Influence of pacing on reliability of middle- distance cycling performance

Authors

  • Brad Aisbett Centre for Physical Activity and Nutrition Research, Deakin University, Burwood, Victoria
  • Peter LeRossignol School of Exercise Science, Australian Catholic University, Banyo, Queensland
  • Glenn McConell Institute of Sport, Exercise and Active Living, Victoria University, Footscray
  • Damien Jolley Monash Institute of Health Services Research, Monash, Medical Centre, Clayton, Victoria
  • Chris R Abbiss Centre for Exercise and Sports Science Research; School of Exercise and Health Sciences, Edith Cowan University, Joondalup, WA, Australia
  • Rod Snow Centre for Physical Activity and Nutrition Research, Deakin University, Burwood, Victoria

Keywords:

familiarisation, pacing strategy, starting strategy, repeatability, reproducibility

Abstract

The purpose of the present study was to examine the reliability of middle distance cycling time trials using fast-, even-, and slow-starts. Eighteen endurance-trained male cyclists [mean ± standard deviation; VO2peak 63.1 ± 6.1 mL⋅kg-1⋅min-1] performed nine cycling time trials where the total external work (96.5 ± 11.2 kJ) was identical to the better of two, 5-minute habituation time trials. Power output during the first quarter of the time-trials (24.1 ± 2.8 kJ) was fixed to induce fast-, even- or slow-starting strategies (60, 75 and 90 s, respectively). In consecutive sessions, participants performed three trials of each pacing condition although the order of these pacing conditions was counterbalanced. Average power output and performance time were unaffected by trial number in the fast- (P = 0.60), even- (P = 0.18) and slow-start (P = 0.53) trials. In all three pacing conditions, average power output was highly reliable and similar between trial 1 to 2 and trial 2 to 3 in fast- (standard error of measurement; SEM=8.3 and 8.2W), even (coefficient of variation; CV=2.8 and 2.4%) and slow-start (CV=2.4 and 1.5%) trials. In conclusion, the reproducibility of 5-min cycling time trials is unaffected by starting strategy and is acceptable following two self- paced habituation trials. Research examining the influence of pacing strategies may therefore be conducted without the need for familiarisation trials using each individual pacing condition.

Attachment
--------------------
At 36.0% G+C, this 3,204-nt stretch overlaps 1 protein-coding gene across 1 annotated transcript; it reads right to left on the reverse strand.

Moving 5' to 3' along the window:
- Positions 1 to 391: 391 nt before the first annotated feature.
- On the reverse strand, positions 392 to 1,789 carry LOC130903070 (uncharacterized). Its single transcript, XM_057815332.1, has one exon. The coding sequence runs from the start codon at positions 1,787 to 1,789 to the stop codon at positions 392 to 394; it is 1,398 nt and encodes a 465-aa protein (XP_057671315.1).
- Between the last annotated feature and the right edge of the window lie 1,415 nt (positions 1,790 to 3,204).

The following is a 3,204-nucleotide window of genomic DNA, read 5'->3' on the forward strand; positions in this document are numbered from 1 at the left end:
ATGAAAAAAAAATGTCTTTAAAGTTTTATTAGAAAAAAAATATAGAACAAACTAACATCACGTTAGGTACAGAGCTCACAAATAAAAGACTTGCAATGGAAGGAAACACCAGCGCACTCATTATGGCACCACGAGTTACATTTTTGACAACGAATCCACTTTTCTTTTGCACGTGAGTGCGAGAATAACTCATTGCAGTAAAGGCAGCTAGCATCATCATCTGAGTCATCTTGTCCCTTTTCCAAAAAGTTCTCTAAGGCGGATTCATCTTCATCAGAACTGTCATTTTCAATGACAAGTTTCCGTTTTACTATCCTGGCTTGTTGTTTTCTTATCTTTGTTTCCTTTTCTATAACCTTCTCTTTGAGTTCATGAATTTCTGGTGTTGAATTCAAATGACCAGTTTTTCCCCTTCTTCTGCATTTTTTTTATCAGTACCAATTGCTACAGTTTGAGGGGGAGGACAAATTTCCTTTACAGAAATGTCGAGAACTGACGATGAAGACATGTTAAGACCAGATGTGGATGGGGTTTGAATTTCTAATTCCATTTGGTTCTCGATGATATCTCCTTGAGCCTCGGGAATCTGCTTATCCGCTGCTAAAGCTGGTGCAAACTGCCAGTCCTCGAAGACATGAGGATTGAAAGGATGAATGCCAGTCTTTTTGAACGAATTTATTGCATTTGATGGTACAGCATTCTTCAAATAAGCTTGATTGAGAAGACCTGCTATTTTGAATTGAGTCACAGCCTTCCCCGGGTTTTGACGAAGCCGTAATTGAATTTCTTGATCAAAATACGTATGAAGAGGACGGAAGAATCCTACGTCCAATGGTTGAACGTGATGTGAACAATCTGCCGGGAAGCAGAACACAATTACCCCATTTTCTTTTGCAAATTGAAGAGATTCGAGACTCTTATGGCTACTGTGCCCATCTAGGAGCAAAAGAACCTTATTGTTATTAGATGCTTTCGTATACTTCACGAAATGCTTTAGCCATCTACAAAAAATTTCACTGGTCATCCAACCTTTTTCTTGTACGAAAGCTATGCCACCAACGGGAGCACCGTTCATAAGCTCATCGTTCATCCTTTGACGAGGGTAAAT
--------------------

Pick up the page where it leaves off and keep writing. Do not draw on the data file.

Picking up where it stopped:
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Published

2015-12-31

How to Cite

Aisbett, B., LeRossignol, P., McConell, G., Jolley, D., Abbiss, C. R., & Snow, R. (2015). Influence of pacing on reliability of middle- distance cycling performance. Journal of Science and Cycling, 4(3), 3-8. Retrieved from https://jsc-journal.com/index.php/JSC/article/view/26

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Section

Original articles